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Read This Before You Give Up Meat

If you're considering giving up meat, you probably already know about the potential benefits of a vegan or vegetarian lifestyle. According to the Physicians Committee for Responsible Medicine, meatless diets have been shown to reduce the risk of cancer, heart disease, diabetes, asthma, hypertension and other conditions. Many vegans and vegetarians have reported higher energy levels, increased weight loss and an improvement in overall well-being.
 
But the decision to go meatless is just the first step along a path that will hold many concerns and considerations. The most important ingredient in a successful meat-free diet is knowledge. We talked to some vegan and vegetarian nutritionists to pinpoint what you need to know before making the transition.
 

You don't have to go cold turkey.

 
Many new vegans or vegetarians start out with an "all or nothing" mentality, and then return to meat after the shock of the change. You might have more success by easing into it. "You don’t have to give everything up all at once," says Lisa C. Andrews, a registered dietician at Sound Bites Nutrition. "Start with meatless Mondays, or just give up red meat and pork to start."
 
Reed Mangels from The Vegetarian Resource Group points out that many people like to get a feel for a meatless lifestyle by eating vegetarian one day or one meal a week, and then gradually increasing the ratio. The key is choosing the approach that works best for your personality and lifestyle, and gauging how you feel along the way.
 
Andrews also cautions that going vegan is a much more drastic lifestyle change than vegetarian, as a vegetarian diet still includes eggs and dairy. If you want to go vegan, you might consider starting with vegetarian and moving in steps toward your ultimate goal.
 
Keep in mind that some of the foods you eat may already be vegan or vegetarian. "Many people already consume veggie meals without even really thinking about it," Andrews says. "For instance, pasta and a marinara sauce can be a really easy meal, especially when you add extra veggies to the sauce, like peppers and mushrooms. Additionally, there are many meat alternatives that can be added to the sauce." But while familiar meals are great, she stresses the importance of trying new foods.
 

Variety is key.

 
Contrary to some stereotypes, vegans and vegetarians don't live on kale and tofu. According to the Vegetarian Resource Group, the key to a well-rounded, satisfying meat-free diet is incorporating a wide variety of foods, including fruits, vegetables, leafy greens, whole grains, nuts, beans, lentils, seeds and legumes. As with any diet, it’s best to limit your intake of sweets and fatty foods.
 
Vesanto Melina, a registered dietician for BecomingVegan.ca, recommends setting aside an evening each week for food prep. While listening to your favorite music or watching TV, you can put together hearty soups, entrees and a big salad that will last for a few days in your fridge. "People typically have about 10 favorite recipes or meals that they rely on, so when you switch to plant-based, you’ll want to find some that you really like," Melina says. "It can help to think of a whole new world of plant foods that you’ve never tried becoming available to you. You can get the same full range of flavors by preparing whole foods or by using veggie meats and cheeses, which have come a long way in recent years."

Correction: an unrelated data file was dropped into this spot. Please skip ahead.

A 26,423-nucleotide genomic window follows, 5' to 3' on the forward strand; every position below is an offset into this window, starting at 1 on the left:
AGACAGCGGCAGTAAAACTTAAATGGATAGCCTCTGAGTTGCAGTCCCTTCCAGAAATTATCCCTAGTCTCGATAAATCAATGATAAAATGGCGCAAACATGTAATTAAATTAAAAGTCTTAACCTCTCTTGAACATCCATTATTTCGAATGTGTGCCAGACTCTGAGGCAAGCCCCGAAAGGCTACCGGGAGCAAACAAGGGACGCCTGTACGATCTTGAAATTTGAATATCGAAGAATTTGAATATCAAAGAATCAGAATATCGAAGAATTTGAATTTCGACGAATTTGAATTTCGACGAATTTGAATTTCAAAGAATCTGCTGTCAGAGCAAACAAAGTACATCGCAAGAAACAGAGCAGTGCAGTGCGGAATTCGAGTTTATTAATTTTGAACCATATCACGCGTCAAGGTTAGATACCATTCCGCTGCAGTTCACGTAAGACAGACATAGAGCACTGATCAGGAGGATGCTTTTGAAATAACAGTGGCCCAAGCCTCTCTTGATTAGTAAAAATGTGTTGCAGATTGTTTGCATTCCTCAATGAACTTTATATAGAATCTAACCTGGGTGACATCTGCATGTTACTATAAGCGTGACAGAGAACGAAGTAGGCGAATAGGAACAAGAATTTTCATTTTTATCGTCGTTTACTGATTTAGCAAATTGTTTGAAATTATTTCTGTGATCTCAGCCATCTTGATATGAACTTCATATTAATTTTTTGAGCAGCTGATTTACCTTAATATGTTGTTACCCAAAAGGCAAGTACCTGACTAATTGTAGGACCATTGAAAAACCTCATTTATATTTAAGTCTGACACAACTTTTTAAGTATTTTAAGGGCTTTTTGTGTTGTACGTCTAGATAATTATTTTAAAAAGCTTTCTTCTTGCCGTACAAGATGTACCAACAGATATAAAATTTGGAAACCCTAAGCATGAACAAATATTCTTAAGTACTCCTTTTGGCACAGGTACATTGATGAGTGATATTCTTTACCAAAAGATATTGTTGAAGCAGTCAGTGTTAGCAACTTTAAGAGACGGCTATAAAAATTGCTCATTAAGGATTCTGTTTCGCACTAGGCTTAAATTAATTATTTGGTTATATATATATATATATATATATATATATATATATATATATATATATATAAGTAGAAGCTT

For those busy weeknights when you haven't prepped and don't have time to cook, Mangels recommends keeping some quick-to-prepare veg foods on hand. Some ideas include canned beans, hummus, nut butters, quinoa, whole-wheat couscous, good whole-grains breads and crackers, veggie burgers, fruits and vegetables. "There has never been a better time than now when it comes to finding vegan alternatives at the supermarket," says Andrews.
 

You may need to supplement.

 
Depending on the type of meat-free eater you decide to be, there are several nutrients you may need to monitor and/or supplement. Nutrition expert Toby Amidor points out that vegans are most at risk of being deficient in certain nutrients, such as calcium, vitamin D, iron, protein and vitamin B12.
 
In particular, B12 is an essential vitamin that maintains cellular health. Some side effects of deficiency include fatigue, difficulty reasoning, weakness, anemia and paranoia. Vegans need to include plenty of B12-fortified foods in their diet, and may also want to take a B12 supplement.
 
Iron is of special concern for women entering into a vegetarian or vegan diet. Although vegan diets contain some iron, it's a different type that's not as easily absorbed by the body as animal-based iron, so you may need to supplement. Non-meat iron sources include leafy greens, sunflower seeds, dried raisins and legumes.
 
Also, it's best to take a daily multi-vitamin to ensure that you meet the Recommended Dietary Allowance (RDA) for essential nutrients.
 

There are plenty of non-meat protein sources.

 
According to the Institute of Medicine, adults should consume a minimum of 0.8 grams of protein per day for every kilogram of body mass. For a 150-pound woman, that equals about 54 grams, or just under 2 ounces.
 
As any healthy vegan or vegetarian can attest, meat isn't the only source of protein.  Andrews recommends choosing unprocessed protein-packing foods, like beans, lentils, tofu, quinoa, natural soy, seitan, edamame or tempeh. Avoid eating too much processed non-meat foods, like vegetarian hot dogs and soy nuggets, as they tend to be higher in sodium and preservatives.